There are plenty of other nuggets in The Big Con, though the prose can be dense at times. The authors point out that the consulting business has historically benefitted from upheaval. For example, the Big Three and Four have raked in millions since Brexit. Another game-changer is landmark legislation. The 1933 Glass Steagall Act, which banned commercial banks from engaging in investment activity after the Great Crash of 1929, gave an important fillip to the nascent consulting industry. 

The most notable beneficiary was McKinsey, founded in 1926 by an eponymous professor of accounting at the University of Chicago. An early client was Marshall Field’s, a large department store in the Windy City that had fallen on hard times in the Great Depression. James O McKinsey took charge of the company to ensure his recommendations were followed. Some 1,200 jobs were cut in what became known as “McKinsey’s purge”.

Any reputational damage was short-lived. By 1968, Stephen Aris, a business journalist, wrote that the name McKinsey was “becoming as synonymous with managerial reform as Hoover is with vacuum cleaning”. He defined McKinsey as both a noun and a transitive verb: to shake up, reorganise, declare redundant, abolish committee rule; it was applied mainly to large industrial companies. “If God were to remake the world,” Aris wrote, “he would call upon McKinsey for assistance.”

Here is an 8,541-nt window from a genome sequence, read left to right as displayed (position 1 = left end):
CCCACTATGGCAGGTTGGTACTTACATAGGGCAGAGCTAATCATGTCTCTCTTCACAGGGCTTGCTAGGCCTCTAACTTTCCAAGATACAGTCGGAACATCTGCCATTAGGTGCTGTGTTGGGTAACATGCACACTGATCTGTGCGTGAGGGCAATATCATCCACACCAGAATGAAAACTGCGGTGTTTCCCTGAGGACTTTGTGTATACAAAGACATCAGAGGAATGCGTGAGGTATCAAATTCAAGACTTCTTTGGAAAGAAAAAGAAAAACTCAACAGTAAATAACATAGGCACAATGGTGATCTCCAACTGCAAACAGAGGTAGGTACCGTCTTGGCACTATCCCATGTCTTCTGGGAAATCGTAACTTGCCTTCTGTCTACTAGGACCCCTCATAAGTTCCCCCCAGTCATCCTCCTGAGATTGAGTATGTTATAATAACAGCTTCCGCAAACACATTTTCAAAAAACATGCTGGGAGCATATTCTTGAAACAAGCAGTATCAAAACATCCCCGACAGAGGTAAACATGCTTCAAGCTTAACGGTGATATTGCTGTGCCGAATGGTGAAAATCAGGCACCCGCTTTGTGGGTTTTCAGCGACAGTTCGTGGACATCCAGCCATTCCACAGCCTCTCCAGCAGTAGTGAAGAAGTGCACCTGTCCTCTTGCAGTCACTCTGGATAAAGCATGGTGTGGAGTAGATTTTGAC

Bogdanich and Forsythe cut the gush. They open with a harrowing account of fatal accidents at US Steel and Disney, which they blame on thoughtless cost-cutting recommended by McKinsey consultants. Far from doing the Lord’s work, the authors suggest, the Devil’s footprint is all over some of the company’s more recent assignments.

McKinsey advised Purdue Pharma and the Sackler family on how to boost sales of OxyContin painkillers, turbocharging the opioid crisis; the firm provided advice to Big Tobacco while it did likewise for the Federal Drug Administration, without disclosing a potential conflict of interest; meanwhile, its consultants continue to pull in millions for advising fossil fuel giants such as Chevron and ExxonMobil, while the firm insists that it is committed to a greener, more environmentally sustainable world.